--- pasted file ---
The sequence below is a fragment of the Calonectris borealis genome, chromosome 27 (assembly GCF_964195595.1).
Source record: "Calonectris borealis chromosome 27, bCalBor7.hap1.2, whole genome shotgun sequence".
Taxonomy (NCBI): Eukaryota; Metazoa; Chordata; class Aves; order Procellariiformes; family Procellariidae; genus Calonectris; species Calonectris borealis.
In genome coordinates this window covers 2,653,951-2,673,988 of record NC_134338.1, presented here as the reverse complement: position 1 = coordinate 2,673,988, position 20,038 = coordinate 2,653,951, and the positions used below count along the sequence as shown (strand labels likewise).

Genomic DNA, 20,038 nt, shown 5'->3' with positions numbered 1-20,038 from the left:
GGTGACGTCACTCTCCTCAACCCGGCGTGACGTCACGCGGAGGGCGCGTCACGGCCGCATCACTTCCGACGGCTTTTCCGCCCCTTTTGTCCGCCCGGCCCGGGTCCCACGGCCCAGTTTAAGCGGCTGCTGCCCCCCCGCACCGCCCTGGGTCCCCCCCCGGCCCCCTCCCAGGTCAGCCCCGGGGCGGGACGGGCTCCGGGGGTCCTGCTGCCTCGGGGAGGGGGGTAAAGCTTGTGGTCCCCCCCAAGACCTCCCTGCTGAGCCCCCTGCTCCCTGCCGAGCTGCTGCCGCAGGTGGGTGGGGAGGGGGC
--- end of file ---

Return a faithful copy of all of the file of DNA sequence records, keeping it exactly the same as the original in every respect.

The sequence below is a fragment of the Calonectris borealis genome, chromosome 27 (assembly GCF_964195595.1).
Source record: "Calonectris borealis chromosome 27, bCalBor7.hap1.2, whole genome shotgun sequence".
Taxonomy (NCBI): Eukaryota; Metazoa; Chordata; class Aves; order Procellariiformes; family Procellariidae; genus Calonectris; species Calonectris borealis.
In genome coordinates this window covers 2,653,951-2,673,988 of record NC_134338.1, presented here as the reverse complement: position 1 = coordinate 2,673,988, position 20,038 = coordinate 2,653,951, and the positions used below count along the sequence as shown (strand labels likewise).

Genomic DNA, 20,038 nt, shown 5'->3' with positions numbered 1-20,038 from the left:
GGTGACGTCACTCTCCTCAACCCGGCGTGACGTCACGCGGAGGGCGCGTCACGGCCGCATCACTTCCGACGGCTTTTCCGCCCCTTTTGTCCGCCCGGCCCGGGTCCCACGGCCCAGTTTAAGCGGCTGCTGCCCCCCCGCACCGCCCTGGGTCCCCCCCCGGCCCCCTCCCAGGTCAGCCCCGGGGCGGGACGGGCTCCGGGGGTCCTGCTGCCTCGGGGAGGGGGGTAAAGCTTGTGGTCCCCCCCAAGACCTCCCTGCTGAGCCCCCTGCTCCCTGCCGAGCTGCTGCCGCAGGTGGGTGGGGAGGGGGC